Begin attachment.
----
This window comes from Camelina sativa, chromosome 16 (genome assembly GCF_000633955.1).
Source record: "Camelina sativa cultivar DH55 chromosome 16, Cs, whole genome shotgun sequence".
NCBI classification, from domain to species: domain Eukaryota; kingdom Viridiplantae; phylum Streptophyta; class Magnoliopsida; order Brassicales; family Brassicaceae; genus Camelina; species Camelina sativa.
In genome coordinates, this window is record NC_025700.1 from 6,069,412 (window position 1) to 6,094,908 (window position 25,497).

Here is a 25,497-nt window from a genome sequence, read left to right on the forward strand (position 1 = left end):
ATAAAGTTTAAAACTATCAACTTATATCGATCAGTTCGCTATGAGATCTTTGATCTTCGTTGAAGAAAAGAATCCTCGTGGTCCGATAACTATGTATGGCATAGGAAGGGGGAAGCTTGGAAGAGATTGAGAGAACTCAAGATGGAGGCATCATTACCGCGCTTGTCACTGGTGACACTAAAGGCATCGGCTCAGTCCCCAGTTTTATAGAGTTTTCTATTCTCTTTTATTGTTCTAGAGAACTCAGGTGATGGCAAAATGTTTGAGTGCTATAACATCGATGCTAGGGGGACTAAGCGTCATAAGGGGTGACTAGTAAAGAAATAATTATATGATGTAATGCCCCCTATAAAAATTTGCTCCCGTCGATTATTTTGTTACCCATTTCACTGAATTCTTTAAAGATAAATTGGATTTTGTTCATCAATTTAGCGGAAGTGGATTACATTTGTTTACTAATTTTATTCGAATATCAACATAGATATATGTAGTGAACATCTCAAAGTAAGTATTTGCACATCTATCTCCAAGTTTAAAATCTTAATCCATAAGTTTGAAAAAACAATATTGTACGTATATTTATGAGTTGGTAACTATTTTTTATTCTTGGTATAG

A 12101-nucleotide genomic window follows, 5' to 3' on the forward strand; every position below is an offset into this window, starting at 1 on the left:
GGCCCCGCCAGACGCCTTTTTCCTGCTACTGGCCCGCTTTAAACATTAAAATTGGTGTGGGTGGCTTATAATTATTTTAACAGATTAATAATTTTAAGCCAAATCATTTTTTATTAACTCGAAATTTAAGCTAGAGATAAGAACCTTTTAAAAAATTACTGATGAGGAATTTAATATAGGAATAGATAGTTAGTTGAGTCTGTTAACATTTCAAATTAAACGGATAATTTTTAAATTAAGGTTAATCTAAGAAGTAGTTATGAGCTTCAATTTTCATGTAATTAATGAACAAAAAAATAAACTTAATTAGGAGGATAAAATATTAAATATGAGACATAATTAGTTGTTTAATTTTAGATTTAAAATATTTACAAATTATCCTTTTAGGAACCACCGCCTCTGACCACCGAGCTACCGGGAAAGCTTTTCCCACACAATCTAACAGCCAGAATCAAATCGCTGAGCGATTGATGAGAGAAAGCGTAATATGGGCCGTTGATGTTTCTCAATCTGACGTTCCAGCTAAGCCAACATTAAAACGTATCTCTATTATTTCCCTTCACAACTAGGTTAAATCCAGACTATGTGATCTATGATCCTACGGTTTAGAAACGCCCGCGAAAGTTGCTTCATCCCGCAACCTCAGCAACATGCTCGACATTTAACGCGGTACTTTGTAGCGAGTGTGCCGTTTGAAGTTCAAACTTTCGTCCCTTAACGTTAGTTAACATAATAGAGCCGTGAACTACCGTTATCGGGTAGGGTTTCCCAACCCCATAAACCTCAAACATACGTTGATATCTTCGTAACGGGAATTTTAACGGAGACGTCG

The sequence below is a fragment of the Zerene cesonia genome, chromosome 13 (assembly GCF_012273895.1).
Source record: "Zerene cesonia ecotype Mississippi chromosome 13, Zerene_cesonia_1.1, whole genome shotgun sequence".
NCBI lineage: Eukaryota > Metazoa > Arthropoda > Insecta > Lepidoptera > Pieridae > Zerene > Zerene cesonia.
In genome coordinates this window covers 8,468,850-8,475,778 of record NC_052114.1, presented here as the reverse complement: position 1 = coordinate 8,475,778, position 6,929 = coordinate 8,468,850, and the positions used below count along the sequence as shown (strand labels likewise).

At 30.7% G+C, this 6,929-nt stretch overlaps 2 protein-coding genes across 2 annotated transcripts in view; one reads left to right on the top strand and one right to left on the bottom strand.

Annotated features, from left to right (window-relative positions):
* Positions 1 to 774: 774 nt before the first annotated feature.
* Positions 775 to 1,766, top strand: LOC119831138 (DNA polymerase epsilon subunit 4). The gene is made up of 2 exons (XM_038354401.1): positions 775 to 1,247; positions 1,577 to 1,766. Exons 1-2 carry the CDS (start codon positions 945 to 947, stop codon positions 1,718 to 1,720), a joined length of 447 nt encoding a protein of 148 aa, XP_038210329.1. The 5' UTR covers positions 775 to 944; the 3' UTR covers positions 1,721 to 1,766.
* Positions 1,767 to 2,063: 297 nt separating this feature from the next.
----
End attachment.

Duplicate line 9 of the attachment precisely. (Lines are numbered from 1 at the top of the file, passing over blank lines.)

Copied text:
The sequence below is a fragment of the Zerene cesonia genome, chromosome 13 (assembly GCF_012273895.1).